“You’re more likely to be arrested for reporting than are your perpetrators,” says Antonia Mulvey, founder and executive director of NGO Legal Action Worldwide, an NGO that works to prevent sexual assault and improve justice outcomes for survivors. “The climate for impunity is very large.”
Today, though, Mulvey and her organization think they’ve found the solution: a one-stop center where victims can report their crime to police while also receiving medical care, legal counsel, and psychological support. Though viewed as crucial to finding justice for survivors of sexual abuse in Mogadishu, setting up the center will be a tall order in the region, where there is barely any law enforcement, a history of abuse of women, and a tradition that mandates rape be dealt with by local clan elders rather than the official justice system.
But a model for success is 450 miles away in the city of Hargeisa, the capital of a region of Somalia known as Somaliland.
Phyllis Omido receives the Goldman Environmental Prize Monday, but the battle for justice is only beginning.
In the coastal city of Mombasa, Kenya, a rogue lead-smelting factory has left a path of destruction in its wake: at least three dead workers, hundreds of failed pregnancies and stillborns, and more than two dozen children suffering lifelong health effects from breathing in polluted air and stepping in toxic runoff.
The damage might have continued were it not for one Kenyan woman who fought to close down the plant and save an entire community—even amid death threats and an attempted kidnapping.
Today, 36-year-old Phyllis Omido is being honored with the Goldman Environmental Prize, given each year to six exceptional individuals—one from each continent—who undertake “sustained and significant efforts to protect and enhance the natural environment, often at great personal risk.”
The prize is the beginning of yet another journey for Omido: She plans to use the $175,000 award to sue the government agencies that knew about the problems at the smelting plant but did nothing.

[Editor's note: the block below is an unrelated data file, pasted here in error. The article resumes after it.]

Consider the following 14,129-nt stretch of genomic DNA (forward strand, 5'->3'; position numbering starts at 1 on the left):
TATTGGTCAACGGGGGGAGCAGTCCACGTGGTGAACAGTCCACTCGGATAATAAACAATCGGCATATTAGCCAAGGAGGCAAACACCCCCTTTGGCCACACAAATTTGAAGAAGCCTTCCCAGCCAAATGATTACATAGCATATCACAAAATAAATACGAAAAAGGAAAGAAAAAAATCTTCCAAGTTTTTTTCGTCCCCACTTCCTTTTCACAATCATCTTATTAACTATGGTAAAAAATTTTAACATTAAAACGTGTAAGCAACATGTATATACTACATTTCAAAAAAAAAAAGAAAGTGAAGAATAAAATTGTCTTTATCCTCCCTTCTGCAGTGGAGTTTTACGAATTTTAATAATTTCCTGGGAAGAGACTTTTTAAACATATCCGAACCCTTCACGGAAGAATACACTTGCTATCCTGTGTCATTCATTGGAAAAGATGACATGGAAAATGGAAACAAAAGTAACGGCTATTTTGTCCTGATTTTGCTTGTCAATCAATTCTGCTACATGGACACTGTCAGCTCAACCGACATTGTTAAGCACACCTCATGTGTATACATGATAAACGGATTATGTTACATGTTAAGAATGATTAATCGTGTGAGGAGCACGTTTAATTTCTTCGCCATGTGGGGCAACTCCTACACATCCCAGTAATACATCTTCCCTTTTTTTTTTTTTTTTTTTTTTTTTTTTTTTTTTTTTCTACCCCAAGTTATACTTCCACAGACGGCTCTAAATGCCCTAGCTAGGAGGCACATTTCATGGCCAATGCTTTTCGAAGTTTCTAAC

“As long as there is no justice, we will keep pushing,” she says.
Read Omido’s story at TakePart.
To get the fuel she needed to cook her food and warm her home, Kenyan Nancy Wambui, 54, used to buy charcoal made from chopped-down trees. But recently, she was given a new set of briquettes to try, that looked just like regular charcoal but worked even better. The secret ingredient? Human poop.
These briquettes just might be a promising new way to curb deforestation, reduce the daily expenditures of low-income families, help solve an energy deficit facing the country, and support sanitation improvements in areas where they are desperately needed. More than 2.5 billion people in the developing world lack access to toilets, and a child dies every 15 seconds from diarrhea, usually the result of food or water becoming contaminated by human waste. Each year, 200 million tons of the world’s poop also goes completely untreated, ending up directly in lakes, rivers, and oceans.
The Western Kenyan village of Nyawita is a dry, sparse place. In the mornings, wives tend to small plots of corn or cassava near their mud-wall homes. Husbands shepherd their few cows around, searching for patches of grass. Children attend a local school if their parents can afford to send them.
Victor Ochieng has spent almost his entire 39 years here farming corn, tomatoes, and other crops. Until recently, it was all the father of six could do to scratch out a living for his family. He wanted to buy pumps and pipes to irrigate his crops with water from his well but couldn’t afford it.
“Farming has so many challenges, and one of the biggest is that rains disappear,” he said. “I wanted to farm even during the times of drought, so I could take my crops to the market while the price is high.”
One day last year, a couple of out-of-towners showed up in his village. They walked from house to house, chatting with the locals. When the visitors, Kenyans like Ochieng, arrived at his home, they told him something astonishing: Some Americans he’d never met wanted to give him and nearly all his neighbors a fortune. Not a loan, a giveaway. With no strings attached.
Read the full story at TakePart.com